This is a crochet pattern review of the Bumble Bee and Beehive designed by Sigoni Schaap of Sigoni Macaroni. Review done by Candace of T&C Crafters for EyeLoveKnots.
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Find the crochet pattern review below, or click here to purchase the pattern from Sigoni Macaroni!
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It’s me, Candace with T&C Crafters.
I absolutely love making crocheted toys that kids will enjoy. When I saw Sigoni Macaroni share about her Bumble Bee and Beehive pattern on Instagram with a video of her kids enjoying it, I knew I needed to snag the pattern right away! While she offers the bumble bee pattern for free on her website, I absolutely loved the idea of the beehive as an adorable little home for the bees, and I just could not resist this pattern!
Just like all of Sigoni Macaroni’s awesome patterns, the Bumble Bee and Beehive pattern is really beginner friendly! This adorable toy set works up quickly and will provide kiddos of all ages with hours and hours of fun, imaginative play! These also make great sets to sell at markets!
If you need a fun gift idea, have a little one to entertain, or want to have a showstopper set at your next market, I highly recommend getting the Bumble Bee and Beehive pattern! At my last market, almost every kiddo that walked by stopped to play with this adorable set, and a family came back to purchase it because their little guy wouldn’t stop asking for it the whole day. I am definitely going to be making a bunch of sets to bring to my spring markets, as I know they will be a hit!
Materials I Used:
- Big Twist Cuddle in Gold (About 1.5 skeins for beehive and bees), Black (Bees only – small amount), and Bright White (Bees only – small amount)
- J10/6mm Crochet Hook (Bee) and M13/9mm Crochet Hook (Beehive) – I prefer Clover Amour Ergonomic Crochet Hooks
- Yarn Needle
- Black Felt for Eyes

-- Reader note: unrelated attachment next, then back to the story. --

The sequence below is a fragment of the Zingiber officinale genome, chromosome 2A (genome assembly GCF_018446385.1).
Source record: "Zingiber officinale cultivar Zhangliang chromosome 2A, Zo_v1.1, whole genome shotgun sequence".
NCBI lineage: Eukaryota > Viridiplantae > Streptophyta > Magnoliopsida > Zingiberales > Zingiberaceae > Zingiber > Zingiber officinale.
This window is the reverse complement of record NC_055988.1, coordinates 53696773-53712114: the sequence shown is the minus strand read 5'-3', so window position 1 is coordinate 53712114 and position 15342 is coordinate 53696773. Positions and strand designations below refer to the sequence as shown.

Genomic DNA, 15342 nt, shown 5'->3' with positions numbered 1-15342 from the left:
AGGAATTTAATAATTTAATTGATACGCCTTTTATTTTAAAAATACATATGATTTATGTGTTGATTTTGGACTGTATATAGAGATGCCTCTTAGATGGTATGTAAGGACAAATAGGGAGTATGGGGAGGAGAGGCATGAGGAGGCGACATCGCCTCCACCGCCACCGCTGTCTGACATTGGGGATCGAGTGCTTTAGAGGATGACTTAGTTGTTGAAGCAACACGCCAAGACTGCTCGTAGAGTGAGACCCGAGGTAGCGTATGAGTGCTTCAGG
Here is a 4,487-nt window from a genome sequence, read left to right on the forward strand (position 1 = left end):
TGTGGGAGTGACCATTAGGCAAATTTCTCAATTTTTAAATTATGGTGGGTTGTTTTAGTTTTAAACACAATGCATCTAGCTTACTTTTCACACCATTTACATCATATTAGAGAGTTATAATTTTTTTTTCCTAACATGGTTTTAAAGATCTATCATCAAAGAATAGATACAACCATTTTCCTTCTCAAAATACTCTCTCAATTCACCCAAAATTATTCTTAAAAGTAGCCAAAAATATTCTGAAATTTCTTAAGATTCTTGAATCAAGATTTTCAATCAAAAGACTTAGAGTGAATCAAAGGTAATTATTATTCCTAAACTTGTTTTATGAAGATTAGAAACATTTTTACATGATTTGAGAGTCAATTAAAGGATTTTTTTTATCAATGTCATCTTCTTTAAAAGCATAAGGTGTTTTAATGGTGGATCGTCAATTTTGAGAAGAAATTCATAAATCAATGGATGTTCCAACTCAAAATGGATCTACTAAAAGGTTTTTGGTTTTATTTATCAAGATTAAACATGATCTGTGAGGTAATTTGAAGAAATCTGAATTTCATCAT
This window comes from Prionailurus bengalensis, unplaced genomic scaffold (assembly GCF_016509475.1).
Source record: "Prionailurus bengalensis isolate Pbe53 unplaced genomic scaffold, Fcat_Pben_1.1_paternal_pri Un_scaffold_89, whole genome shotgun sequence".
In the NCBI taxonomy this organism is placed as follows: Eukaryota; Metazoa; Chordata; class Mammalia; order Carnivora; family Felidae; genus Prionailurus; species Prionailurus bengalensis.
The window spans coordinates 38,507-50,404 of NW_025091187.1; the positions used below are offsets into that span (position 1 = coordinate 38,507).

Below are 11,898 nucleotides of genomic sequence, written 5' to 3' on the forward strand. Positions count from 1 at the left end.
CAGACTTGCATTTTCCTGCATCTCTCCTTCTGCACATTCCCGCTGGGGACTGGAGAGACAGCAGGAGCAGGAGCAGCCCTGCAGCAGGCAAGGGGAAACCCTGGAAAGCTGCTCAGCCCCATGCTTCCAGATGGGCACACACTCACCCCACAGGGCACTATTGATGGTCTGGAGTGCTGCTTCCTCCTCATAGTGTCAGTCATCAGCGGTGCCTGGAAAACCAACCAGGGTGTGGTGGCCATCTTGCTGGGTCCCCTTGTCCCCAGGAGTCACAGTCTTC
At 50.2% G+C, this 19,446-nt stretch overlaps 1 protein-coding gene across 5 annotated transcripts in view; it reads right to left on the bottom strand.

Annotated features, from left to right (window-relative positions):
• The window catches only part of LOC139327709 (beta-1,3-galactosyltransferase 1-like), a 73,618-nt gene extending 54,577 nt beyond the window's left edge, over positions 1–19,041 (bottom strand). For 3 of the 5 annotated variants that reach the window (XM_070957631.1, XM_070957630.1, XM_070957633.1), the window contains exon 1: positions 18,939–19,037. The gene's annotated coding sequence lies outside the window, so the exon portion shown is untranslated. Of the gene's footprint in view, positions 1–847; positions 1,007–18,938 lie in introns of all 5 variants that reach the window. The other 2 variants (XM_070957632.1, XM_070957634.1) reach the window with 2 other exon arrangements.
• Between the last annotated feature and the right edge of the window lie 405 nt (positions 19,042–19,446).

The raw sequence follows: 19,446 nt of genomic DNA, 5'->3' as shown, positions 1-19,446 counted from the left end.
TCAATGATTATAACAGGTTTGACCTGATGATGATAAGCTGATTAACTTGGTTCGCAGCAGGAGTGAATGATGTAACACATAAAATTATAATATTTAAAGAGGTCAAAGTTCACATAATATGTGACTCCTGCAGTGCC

- Hot Glue Gun and Glue
- Polyester Fiberfil
- Bumble Bee and Beehive, paid crochet pattern by SigoniMacaroni via Etsy
This pattern is meant for bulky (weight 5) yarn. I opted to use Big Twist Cuddle, but you could use another type of plush or bulky yarn. In the original pattern, the designer used Amgio Giga yarn. I opted for the blanket-style yarn to get more of a plush feeling for my bees and beehive. You could probably also use multiple strands of worsted weight yarn to get a similar weight to the bulky yarn.
When making the beehive, I pulled from two separate skeins of yarn. By the time I was finished, I had used up a little more than half of each skein. Going into this pattern, you will definitely want to make sure you have more than one skein of yarn available, as you don’t want to find yourself running out at the end! Since the skeins I used each had 220 yards per skein, I would estimate that I used about 240 yards of bulky yarn for the beehive. If you have some extra yarn at the end, no worries! You can use any remaining yarn to make more bees since they only require a small amount of yarn for each bee.
In the pattern, the designer recommends a K10.5/6.5mm and 9.5mm hook. I used a J10/6mm crochet hook for the bees and a M13/9mm crochet hook for the beehive due to the hooks and tension I prefer. When choosing what hook size to use, you want to make sure that your hook is not too small that it causes your work to curl and not lay flat. However, you also do not want your hook to be too large, as it will cause gaps to form between your stitches which will allow stuffing to come out of the bees and impact stability in the beehive.
For the bumble bees, you will need a small amount of stuffing for each bee. You will want to use enough to make sure the bees are fully stuffed, but not too much that the stuffing starts to come out or that the bees become too hard. For the eyes, you can use safety eyes or felt eyes. I opted for felt eyes due to safety concerns. I simply attached them with a small amount of hot glue.